The narcissist tries to position himself professionally or personally in a position where he can criticize, marginalize or demean those around him.  He wants to be seen as the know it all who can delineate what’s right from wrong. He also wants to be seen as the savior, because of his imperial knowledge.  

Another personality of the narcissist that I wasn’t ready for was the judge and savior.  I grew up in church, and I learned that the only judge and savior was God or Jesus Christ.  I was astounded when the narcissist told me that my lifestyle, friends and colleagues were inferior and “low class” (the judge).  He went on to say that I wouldn’t have been anything had I not met him and learned how to act, dress, and behave (savior mentality).  

As I was writing the article, I remembered how he told me I needed to dress one evening.  He didn’t like my shoes, and he told me people would laugh and know I’m a little girl from Arkansas.  Before I lost all my confidence and humor, this was the same night that he asked me to iron his jeans.  Like a good little wife, I ironed them. But the funny part is that I added so much starch those jeans would’ve stood up in the corner of the room on their own.  They were so stiff and scratchy that sandpaper would’ve been the better choice for his attire that night.  

4) The Know-It-All/Entitled

One of the main characteristics of narcissists are their abilities to know everything about any subject.  Golf? Don’t ask Tiger Woods. Ask the narcissist. Cooking? Don’t ask Martha Stewart, ask the narcissist. Politics?  Don’t you know the narcissist was asked to run for office, nut turned it down because people just aren’t smart enough in that voting district?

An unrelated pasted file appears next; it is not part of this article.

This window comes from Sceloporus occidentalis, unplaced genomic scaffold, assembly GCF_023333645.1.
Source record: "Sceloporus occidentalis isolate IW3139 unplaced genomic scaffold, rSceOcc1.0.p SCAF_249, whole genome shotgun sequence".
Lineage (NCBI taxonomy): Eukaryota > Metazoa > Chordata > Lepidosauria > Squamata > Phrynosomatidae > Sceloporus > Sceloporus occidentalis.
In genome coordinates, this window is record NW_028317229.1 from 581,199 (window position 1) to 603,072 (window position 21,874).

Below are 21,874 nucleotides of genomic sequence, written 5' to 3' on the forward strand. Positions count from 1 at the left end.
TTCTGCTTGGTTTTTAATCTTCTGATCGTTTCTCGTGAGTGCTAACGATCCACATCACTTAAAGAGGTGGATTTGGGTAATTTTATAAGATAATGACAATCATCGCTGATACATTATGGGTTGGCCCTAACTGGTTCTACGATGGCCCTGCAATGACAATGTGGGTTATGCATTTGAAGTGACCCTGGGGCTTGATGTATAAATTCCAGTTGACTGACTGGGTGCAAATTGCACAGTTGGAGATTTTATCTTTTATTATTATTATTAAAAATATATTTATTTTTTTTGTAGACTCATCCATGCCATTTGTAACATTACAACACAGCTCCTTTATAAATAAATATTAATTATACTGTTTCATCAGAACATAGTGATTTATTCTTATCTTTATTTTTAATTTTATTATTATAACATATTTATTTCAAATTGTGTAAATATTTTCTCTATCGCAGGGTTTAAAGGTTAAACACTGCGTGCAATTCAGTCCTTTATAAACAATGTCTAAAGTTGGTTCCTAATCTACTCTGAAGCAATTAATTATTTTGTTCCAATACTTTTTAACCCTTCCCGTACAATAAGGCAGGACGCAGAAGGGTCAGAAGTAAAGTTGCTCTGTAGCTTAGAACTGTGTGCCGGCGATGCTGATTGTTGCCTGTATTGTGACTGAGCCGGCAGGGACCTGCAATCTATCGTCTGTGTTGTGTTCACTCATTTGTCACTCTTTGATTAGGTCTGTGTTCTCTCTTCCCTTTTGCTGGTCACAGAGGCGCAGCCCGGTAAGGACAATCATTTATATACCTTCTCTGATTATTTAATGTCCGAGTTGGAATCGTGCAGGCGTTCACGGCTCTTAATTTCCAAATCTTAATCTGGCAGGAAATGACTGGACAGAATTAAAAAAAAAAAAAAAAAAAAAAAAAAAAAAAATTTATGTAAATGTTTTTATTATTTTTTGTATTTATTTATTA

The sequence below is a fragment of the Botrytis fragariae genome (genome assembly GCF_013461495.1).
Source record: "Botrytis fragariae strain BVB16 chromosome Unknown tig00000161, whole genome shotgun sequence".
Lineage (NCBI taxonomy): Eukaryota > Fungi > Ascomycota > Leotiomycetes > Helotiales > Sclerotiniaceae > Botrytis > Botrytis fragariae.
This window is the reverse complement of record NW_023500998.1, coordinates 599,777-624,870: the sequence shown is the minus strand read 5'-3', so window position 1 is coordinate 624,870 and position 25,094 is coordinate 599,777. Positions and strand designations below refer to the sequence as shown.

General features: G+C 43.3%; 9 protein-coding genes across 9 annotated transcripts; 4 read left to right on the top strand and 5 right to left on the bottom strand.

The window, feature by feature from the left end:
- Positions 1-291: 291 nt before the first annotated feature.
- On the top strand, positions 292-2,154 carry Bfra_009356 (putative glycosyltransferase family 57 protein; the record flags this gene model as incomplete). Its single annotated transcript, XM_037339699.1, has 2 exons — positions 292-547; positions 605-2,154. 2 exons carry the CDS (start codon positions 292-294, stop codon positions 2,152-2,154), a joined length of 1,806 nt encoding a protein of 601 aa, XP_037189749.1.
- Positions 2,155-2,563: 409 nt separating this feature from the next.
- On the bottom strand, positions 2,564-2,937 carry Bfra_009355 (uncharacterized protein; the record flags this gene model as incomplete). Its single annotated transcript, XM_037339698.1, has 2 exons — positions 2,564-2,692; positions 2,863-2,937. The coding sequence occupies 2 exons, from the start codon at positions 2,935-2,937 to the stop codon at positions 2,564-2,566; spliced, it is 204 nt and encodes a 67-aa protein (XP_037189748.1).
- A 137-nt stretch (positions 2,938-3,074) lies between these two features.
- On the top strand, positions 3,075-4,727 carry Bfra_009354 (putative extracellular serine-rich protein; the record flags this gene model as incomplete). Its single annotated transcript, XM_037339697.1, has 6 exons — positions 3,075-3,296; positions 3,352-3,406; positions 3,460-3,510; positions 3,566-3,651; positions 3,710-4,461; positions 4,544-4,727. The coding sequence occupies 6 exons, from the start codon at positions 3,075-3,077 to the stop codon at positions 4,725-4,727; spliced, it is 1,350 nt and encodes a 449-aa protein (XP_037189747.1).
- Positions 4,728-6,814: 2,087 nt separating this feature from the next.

There’s another stipulation, too.  You, as the narcissist’s partner, know absolutely nothing.  The narcissist often denigrates the other person in the relationship or makes fun of him or her in front of others.  You know nothing. The narcissist knows everything.

I remember feeling like I had stepped into a nightmare.  At the time, I was a college graduate who had a great job and was climbing the career ladder quickly.  I was proud of myself but not for long. The narcissist criticized my job as a tv anchor/reporter and made fun of the notoriously low salaries were paid.  It was a dressing-down that I thought a partner would neve give to someone he “loved.”

5) The Liar

Narcissists lie.  They like to lie. It’s the main tool in their toolbox.  Their charm makes them believable. Even when you know something is the truth, they throw in a gaslighting phrase such as “I didn’t say that,” and you are captured in their snare.  The narcissist can look you in the eye, and with a straight face, lie about something very important to you. And you believe it.  

This is the biggest disappointment of all when it comes to the narcissist.  We’ve been taught “the truth will set you free,”. Unfortunately, with the narcissist, you can’t find the truth.  Most things turn out to be lies. I was taught that you always tell the truth. Those that you love deserve that. I felt like I must mean nothing to the narcissist if he was lying to me all the time.  Remember, you may feel like you mean nothing to him. But no one means anything to a narcissist. It’s all about them. Always and forever.

By understanding these five faces of the narcissist, you can call it as you see it: lies and projection.  Use this knowledge as power. Use your new understanding to tell yourself “It’s not me.”  When you put the burden of the narcissist back on the perpetrator, you can take care of you.  You can make the best choices for you.  And my hope for you is for a life of peace.  That’s what you deserve.